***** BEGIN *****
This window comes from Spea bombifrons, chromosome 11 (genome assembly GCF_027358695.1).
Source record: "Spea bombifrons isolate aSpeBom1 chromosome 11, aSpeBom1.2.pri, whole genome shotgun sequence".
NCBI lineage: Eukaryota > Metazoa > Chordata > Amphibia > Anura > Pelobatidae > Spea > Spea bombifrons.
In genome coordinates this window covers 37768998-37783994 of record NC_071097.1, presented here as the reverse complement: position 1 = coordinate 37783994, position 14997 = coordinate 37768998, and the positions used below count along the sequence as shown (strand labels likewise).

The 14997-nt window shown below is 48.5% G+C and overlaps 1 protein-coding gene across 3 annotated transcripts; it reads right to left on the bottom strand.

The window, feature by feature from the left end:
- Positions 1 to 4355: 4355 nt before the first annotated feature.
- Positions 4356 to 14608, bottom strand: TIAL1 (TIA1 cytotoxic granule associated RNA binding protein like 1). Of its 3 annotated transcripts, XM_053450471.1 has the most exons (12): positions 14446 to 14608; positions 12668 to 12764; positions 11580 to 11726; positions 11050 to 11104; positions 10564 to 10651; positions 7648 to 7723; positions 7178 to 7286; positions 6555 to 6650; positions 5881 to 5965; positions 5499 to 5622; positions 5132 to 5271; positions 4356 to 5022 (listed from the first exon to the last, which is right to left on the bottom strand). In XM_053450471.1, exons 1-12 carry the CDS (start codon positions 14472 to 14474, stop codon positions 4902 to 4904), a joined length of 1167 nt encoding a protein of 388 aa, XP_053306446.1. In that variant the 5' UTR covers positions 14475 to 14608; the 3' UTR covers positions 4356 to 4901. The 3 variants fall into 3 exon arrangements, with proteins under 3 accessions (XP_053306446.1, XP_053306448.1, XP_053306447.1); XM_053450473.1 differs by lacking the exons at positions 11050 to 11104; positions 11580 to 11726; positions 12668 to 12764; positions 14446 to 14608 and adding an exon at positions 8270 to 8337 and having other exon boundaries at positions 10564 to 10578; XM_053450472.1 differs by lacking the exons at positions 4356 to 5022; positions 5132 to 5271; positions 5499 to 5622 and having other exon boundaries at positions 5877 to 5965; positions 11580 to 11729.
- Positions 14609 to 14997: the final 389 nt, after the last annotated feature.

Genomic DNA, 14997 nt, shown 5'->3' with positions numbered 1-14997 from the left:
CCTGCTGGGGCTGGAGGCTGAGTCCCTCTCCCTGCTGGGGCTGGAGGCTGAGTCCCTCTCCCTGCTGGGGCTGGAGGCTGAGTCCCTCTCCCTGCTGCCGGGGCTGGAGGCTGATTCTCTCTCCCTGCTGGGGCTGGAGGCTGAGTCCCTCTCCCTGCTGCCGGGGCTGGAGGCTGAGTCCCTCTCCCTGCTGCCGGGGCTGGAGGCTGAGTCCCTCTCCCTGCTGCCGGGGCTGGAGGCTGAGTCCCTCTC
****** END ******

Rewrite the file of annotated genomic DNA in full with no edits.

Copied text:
This window comes from Spea bombifrons, chromosome 11 (genome assembly GCF_027358695.1).
Source record: "Spea bombifrons isolate aSpeBom1 chromosome 11, aSpeBom1.2.pri, whole genome shotgun sequence".
NCBI lineage: Eukaryota > Metazoa > Chordata > Amphibia > Anura > Pelobatidae > Spea > Spea bombifrons.
In genome coordinates this window covers 37768998-37783994 of record NC_071097.1, presented here as the reverse complement: position 1 = coordinate 37783994, position 14997 = coordinate 37768998, and the positions used below count along the sequence as shown (strand labels likewise).

The 14997-nt window shown below is 48.5% G+C and overlaps 1 protein-coding gene across 3 annotated transcripts; it reads right to left on the bottom strand.

The window, feature by feature from the left end:
- Positions 1 to 4355: 4355 nt before the first annotated feature.
- Positions 4356 to 14608, bottom strand: TIAL1 (TIA1 cytotoxic granule associated RNA binding protein like 1). Of its 3 annotated transcripts, XM_053450471.1 has the most exons (12): positions 14446 to 14608; positions 12668 to 12764; positions 11580 to 11726; positions 11050 to 11104; positions 10564 to 10651; positions 7648 to 7723; positions 7178 to 7286; positions 6555 to 6650; positions 5881 to 5965; positions 5499 to 5622; positions 5132 to 5271; positions 4356 to 5022 (listed from the first exon to the last, which is right to left on the bottom strand). In XM_053450471.1, exons 1-12 carry the CDS (start codon positions 14472 to 14474, stop codon positions 4902 to 4904), a joined length of 1167 nt encoding a protein of 388 aa, XP_053306446.1. In that variant the 5' UTR covers positions 14475 to 14608; the 3' UTR covers positions 4356 to 4901. The 3 variants fall into 3 exon arrangements, with proteins under 3 accessions (XP_053306446.1, XP_053306448.1, XP_053306447.1); XM_053450473.1 differs by lacking the exons at positions 11050 to 11104; positions 11580 to 11726; positions 12668 to 12764; positions 14446 to 14608 and adding an exon at positions 8270 to 8337 and having other exon boundaries at positions 10564 to 10578; XM_053450472.1 differs by lacking the exons at positions 4356 to 5022; positions 5132 to 5271; positions 5499 to 5622 and having other exon boundaries at positions 5877 to 5965; positions 11580 to 11729.
- Positions 14609 to 14997: the final 389 nt, after the last annotated feature.

Genomic DNA, 14997 nt, shown 5'->3' with positions numbered 1-14997 from the left:
CCTGCTGGGGCTGGAGGCTGAGTCCCTCTCCCTGCTGGGGCTGGAGGCTGAGTCCCTCTCCCTGCTGGGGCTGGAGGCTGAGTCCCTCTCCCTGCTGCCGGGGCTGGAGGCTGATTCTCTCTCCCTGCTGGGGCTGGAGGCTGAGTCCCTCTCCCTGCTGCCGGGGCTGGAGGCTGAGTCCCTCTCCCTGCTGCCGGGGCTGGAGGCTGAGTCCCTCTCCCTGCTGCCGGGGCTGGAGGCTGAGTCCCTCTC